From writer and director Ethan Coen comes a coming-of-age comedy with a difference! Taking a break from his usual film-making partnership with his brother Joel, Coen has instead joined forces with his wife and long-time collaborator Tricia Cooke, (whose queer identity and personal experiences within the queer community at the time the film is set suggests a heavier involvement in the authorship) to bring us a modern-day Thelma and Louise.

Set at the tail end of the 20th century as the millennium beckons and Y2K looms, this comedy caper follows sex-obsessed, free spirit Jamie (Margaret Qualley), who’s in search of adventure after a messy breakup with her cop girlfriend, Sukie (a very funny Beanie Feldstein), and her straight-laced friend Marian (Geraldine Viswanathan).

Courtesy of Universal Pictures

In search of a fresh start, the friends embark on an impromptu road trip to Tallahassee, where they are set to meet up with Marian’s aunt, but things quickly take a sour turn when they discover their rental car contains hidden cargo intended for use as blackmail and they are pursued by a double act of somewhat inept hit-men (think Home Alone) each step of the way.

While the plot is somewhat formulaic and predictable (road-trip montage full of plenty of banter and recognizable landmarks), Qualley and Viswanathan are eminently likeable and talented actors and their appealing ‘unlikely couple’ chemistry helps tell a genuinely believable and sweet ‘friends to lovers’ story.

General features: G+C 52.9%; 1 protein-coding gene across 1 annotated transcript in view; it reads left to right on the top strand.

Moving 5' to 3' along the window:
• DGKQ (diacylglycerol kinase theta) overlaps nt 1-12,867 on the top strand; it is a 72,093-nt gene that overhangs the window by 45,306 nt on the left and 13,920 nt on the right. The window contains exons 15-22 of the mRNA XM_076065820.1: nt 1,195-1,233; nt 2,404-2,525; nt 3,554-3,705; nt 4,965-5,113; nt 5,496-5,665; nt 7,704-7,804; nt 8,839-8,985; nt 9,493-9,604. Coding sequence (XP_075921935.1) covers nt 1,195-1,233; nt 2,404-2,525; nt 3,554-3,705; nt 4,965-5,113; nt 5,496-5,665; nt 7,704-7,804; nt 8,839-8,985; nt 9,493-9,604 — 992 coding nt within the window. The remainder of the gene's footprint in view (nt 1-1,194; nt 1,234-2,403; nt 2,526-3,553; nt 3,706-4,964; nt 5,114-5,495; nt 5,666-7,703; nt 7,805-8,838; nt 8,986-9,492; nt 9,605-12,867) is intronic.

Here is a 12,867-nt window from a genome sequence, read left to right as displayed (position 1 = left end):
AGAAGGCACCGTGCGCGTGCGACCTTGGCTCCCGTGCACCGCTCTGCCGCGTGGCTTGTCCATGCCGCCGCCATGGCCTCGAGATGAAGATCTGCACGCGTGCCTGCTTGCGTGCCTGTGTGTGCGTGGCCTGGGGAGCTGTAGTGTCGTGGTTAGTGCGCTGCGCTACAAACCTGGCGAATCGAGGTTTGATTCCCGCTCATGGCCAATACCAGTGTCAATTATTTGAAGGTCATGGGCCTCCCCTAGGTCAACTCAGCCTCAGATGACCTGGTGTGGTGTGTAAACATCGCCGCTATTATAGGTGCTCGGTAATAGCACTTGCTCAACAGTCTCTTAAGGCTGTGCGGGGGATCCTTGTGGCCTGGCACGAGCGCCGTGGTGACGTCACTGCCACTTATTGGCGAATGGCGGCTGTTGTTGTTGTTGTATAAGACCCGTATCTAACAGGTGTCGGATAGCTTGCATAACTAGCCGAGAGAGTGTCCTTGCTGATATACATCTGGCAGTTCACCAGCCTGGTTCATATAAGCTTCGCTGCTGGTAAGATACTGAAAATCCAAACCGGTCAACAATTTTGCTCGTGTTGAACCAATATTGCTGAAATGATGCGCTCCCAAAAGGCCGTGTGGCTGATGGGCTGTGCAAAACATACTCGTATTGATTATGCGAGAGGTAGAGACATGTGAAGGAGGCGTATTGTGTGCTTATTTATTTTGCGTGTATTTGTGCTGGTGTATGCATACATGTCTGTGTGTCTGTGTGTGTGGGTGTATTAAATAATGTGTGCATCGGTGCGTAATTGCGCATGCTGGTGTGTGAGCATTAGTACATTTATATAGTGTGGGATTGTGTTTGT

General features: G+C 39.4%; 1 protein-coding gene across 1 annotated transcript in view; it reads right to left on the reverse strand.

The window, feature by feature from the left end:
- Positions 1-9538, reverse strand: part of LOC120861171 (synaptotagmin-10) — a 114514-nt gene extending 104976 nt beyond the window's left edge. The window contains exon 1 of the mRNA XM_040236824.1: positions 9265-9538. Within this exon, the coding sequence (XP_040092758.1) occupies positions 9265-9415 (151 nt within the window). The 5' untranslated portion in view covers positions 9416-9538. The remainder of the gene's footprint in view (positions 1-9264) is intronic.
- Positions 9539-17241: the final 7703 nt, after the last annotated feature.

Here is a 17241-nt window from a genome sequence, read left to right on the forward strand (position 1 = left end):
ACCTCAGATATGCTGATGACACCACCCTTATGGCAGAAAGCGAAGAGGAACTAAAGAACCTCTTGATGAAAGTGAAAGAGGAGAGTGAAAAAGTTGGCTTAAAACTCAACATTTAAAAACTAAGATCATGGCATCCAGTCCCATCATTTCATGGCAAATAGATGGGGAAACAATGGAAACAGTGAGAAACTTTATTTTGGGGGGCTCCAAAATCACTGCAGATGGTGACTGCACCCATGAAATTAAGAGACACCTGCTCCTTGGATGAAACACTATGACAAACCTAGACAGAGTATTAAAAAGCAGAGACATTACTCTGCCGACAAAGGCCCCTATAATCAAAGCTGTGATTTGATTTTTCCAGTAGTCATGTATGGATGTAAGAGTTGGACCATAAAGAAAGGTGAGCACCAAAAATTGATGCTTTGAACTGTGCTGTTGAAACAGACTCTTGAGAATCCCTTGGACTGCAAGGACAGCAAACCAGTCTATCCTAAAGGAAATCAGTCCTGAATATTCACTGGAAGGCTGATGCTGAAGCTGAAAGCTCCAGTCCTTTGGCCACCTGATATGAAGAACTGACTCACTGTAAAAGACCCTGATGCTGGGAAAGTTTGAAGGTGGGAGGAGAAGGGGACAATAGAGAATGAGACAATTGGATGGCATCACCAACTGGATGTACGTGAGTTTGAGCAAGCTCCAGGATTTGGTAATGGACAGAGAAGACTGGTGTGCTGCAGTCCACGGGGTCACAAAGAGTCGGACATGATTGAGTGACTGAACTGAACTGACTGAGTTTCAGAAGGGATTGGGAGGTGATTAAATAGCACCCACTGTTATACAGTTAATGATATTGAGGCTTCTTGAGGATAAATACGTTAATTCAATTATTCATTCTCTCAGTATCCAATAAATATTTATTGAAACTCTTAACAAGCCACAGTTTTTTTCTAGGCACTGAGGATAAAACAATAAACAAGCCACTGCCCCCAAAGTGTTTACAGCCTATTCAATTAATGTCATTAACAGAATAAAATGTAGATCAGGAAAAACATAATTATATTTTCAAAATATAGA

Despite its occasionally erratic execution, with deliberately, overly cheesy scene transitions and the direction perhaps a little lacking compared to Coen’s usual standards, the authenticity of this relationship elevates Drive-Away Dolls beyond its quirky comedy status.

It goes without saying that Drive-Away Dolls has some laughs, but many of them are rooted in sexual innuendo, and multiple (arguably gratuitous after a while) sex scenes, which may put off the more sensitive viewer!

Courtesy of Universal Pictures

However, one has to mostly forgive the dialogue, full of suggestive turns of phrase, philosophical musings turned horny and euphemisms, since the film is in essence very much about sex and sexual freedom, right down to the admittedly hilarious and unexpected reveal of the precious cargo and the appearance of Matt Damon as a conservative congressman attempting to avoid a scandal.

A big inspiration for the story may have been Dr Strangelove, which first theorised that governments, and the ideologies driving them, all stem from the neurotic sexual behaviour of resentful, insecure men. We can’t help but be glad the proceeds of blackmail, set to fall in to the hands of yet more powerful and ruthless men, go to our heroines instead!

Drive-Away Dolls is in cinemas now.